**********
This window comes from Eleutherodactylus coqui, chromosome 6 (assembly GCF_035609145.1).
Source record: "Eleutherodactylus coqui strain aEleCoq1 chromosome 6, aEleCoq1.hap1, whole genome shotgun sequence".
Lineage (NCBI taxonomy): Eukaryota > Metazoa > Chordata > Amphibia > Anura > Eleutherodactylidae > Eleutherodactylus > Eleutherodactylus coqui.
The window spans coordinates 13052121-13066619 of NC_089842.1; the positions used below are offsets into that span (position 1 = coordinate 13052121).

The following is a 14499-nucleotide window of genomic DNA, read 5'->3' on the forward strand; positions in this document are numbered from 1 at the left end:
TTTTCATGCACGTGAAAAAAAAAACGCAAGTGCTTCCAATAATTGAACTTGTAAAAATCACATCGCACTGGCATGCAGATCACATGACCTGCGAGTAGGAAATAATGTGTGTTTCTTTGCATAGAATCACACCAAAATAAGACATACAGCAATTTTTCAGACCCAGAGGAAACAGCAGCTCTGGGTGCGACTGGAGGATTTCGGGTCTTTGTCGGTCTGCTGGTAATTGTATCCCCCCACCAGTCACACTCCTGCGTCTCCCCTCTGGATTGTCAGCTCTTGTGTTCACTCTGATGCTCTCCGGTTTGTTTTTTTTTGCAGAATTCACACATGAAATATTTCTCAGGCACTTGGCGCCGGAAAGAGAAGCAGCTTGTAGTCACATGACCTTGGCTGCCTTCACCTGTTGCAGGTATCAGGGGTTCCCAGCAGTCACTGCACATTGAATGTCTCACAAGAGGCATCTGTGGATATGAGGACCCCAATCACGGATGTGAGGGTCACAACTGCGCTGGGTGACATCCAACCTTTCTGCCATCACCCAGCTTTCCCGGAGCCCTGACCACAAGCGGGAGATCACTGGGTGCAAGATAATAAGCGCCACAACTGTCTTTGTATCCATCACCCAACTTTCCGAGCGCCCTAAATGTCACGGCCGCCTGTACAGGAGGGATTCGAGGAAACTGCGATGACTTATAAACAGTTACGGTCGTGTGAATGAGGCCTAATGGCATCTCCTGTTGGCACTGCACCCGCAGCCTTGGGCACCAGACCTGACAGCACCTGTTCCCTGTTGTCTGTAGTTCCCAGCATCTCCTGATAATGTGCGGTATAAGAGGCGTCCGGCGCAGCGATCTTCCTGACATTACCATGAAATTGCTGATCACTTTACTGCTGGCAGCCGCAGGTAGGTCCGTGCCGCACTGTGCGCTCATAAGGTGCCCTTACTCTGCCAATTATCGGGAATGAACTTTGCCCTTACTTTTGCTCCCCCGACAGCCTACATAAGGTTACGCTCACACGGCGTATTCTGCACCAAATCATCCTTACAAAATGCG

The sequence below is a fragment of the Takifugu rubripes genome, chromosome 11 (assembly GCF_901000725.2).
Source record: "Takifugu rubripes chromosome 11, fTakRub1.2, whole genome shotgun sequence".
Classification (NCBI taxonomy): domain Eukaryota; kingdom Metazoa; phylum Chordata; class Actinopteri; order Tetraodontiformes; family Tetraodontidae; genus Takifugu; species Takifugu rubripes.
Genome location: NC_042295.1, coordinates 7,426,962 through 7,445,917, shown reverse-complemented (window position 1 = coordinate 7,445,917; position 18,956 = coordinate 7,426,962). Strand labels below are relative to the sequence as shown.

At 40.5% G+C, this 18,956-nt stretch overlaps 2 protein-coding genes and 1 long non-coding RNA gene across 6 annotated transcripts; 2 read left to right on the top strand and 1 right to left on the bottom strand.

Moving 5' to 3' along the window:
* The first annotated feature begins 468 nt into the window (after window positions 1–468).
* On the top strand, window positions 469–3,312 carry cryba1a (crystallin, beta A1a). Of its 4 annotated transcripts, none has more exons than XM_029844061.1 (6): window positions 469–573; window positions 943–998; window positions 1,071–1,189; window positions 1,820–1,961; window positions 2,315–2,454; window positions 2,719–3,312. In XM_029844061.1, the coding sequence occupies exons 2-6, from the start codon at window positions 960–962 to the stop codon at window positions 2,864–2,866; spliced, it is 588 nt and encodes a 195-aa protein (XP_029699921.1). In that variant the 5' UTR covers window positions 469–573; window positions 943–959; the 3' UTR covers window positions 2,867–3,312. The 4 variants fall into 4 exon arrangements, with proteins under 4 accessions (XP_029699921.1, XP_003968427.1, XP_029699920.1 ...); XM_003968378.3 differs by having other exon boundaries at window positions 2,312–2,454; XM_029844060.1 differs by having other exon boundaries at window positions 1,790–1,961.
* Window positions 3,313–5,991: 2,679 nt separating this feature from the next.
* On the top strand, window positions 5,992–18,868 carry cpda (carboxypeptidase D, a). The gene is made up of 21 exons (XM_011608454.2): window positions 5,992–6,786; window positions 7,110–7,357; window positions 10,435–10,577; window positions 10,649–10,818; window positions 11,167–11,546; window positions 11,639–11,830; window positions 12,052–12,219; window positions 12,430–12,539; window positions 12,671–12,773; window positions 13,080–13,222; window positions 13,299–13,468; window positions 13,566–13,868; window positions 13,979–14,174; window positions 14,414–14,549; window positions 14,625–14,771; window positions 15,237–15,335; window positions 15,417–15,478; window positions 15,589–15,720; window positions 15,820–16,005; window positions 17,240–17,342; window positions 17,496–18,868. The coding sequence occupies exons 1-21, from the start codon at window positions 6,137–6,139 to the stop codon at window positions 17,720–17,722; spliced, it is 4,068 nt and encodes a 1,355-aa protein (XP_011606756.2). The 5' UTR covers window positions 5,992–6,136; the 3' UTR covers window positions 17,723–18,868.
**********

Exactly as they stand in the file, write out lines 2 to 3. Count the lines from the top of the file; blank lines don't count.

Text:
Source record: "Eleutherodactylus coqui strain aEleCoq1 chromosome 6, aEleCoq1.hap1, whole genome shotgun sequence".
Lineage (NCBI taxonomy): Eukaryota > Metazoa > Chordata > Amphibia > Anura > Eleutherodactylidae > Eleutherodactylus > Eleutherodactylus coqui.